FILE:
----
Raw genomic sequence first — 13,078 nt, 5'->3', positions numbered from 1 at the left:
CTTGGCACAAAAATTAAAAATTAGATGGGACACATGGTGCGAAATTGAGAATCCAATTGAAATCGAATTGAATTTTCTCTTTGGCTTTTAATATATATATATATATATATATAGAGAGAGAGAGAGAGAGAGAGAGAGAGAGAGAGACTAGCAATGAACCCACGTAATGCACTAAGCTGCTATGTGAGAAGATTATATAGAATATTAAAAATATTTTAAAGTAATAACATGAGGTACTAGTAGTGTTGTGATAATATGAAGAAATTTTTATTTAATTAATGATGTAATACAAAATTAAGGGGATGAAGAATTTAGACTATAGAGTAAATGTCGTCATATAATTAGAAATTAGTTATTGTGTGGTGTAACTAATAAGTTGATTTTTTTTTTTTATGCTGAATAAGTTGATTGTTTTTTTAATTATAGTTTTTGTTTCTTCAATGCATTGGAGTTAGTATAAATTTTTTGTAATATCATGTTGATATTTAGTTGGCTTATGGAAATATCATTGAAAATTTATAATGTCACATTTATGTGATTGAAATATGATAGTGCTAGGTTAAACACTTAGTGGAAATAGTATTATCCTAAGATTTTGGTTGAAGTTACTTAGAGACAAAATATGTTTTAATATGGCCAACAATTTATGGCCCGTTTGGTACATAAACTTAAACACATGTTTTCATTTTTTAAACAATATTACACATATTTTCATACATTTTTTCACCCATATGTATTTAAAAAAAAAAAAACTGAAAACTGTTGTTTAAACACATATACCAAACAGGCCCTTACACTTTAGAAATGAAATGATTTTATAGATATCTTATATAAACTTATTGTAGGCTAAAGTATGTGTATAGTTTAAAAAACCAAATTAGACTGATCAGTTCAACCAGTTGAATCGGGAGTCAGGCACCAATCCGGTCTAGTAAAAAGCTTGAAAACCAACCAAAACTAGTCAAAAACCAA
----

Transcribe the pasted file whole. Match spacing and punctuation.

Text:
Raw genomic sequence first — 13,078 nt, 5'->3', positions numbered from 1 at the left:
CTTGGCACAAAAATTAAAAATTAGATGGGACACATGGTGCGAAATTGAGAATCCAATTGAAATCGAATTGAATTTTCTCTTTGGCTTTTAATATATATATATATATATATATAGAGAGAGAGAGAGAGAGAGAGAGAGAGAGAGAGACTAGCAATGAACCCACGTAATGCACTAAGCTGCTATGTGAGAAGATTATATAGAATATTAAAAATATTTTAAAGTAATAACATGAGGTACTAGTAGTGTTGTGATAATATGAAGAAATTTTTATTTAATTAATGATGTAATACAAAATTAAGGGGATGAAGAATTTAGACTATAGAGTAAATGTCGTCATATAATTAGAAATTAGTTATTGTGTGGTGTAACTAATAAGTTGATTTTTTTTTTTTATGCTGAATAAGTTGATTGTTTTTTTAATTATAGTTTTTGTTTCTTCAATGCATTGGAGTTAGTATAAATTTTTTGTAATATCATGTTGATATTTAGTTGGCTTATGGAAATATCATTGAAAATTTATAATGTCACATTTATGTGATTGAAATATGATAGTGCTAGGTTAAACACTTAGTGGAAATAGTATTATCCTAAGATTTTGGTTGAAGTTACTTAGAGACAAAATATGTTTTAATATGGCCAACAATTTATGGCCCGTTTGGTACATAAACTTAAACACATGTTTTCATTTTTTAAACAATATTACACATATTTTCATACATTTTTTCACCCATATGTATTTAAAAAAAAAAAAACTGAAAACTGTTGTTTAAACACATATACCAAACAGGCCCTTACACTTTAGAAATGAAATGATTTTATAGATATCTTATATAAACTTATTGTAGGCTAAAGTATGTGTATAGTTTAAAAAACCAAATTAGACTGATCAGTTCAACCAGTTGAATCGGGAGTCAGGCACCAATCCGGTCTAGTAAAAAGCTTGAAAACCAACCAAAACTAGTCAAAAACCAA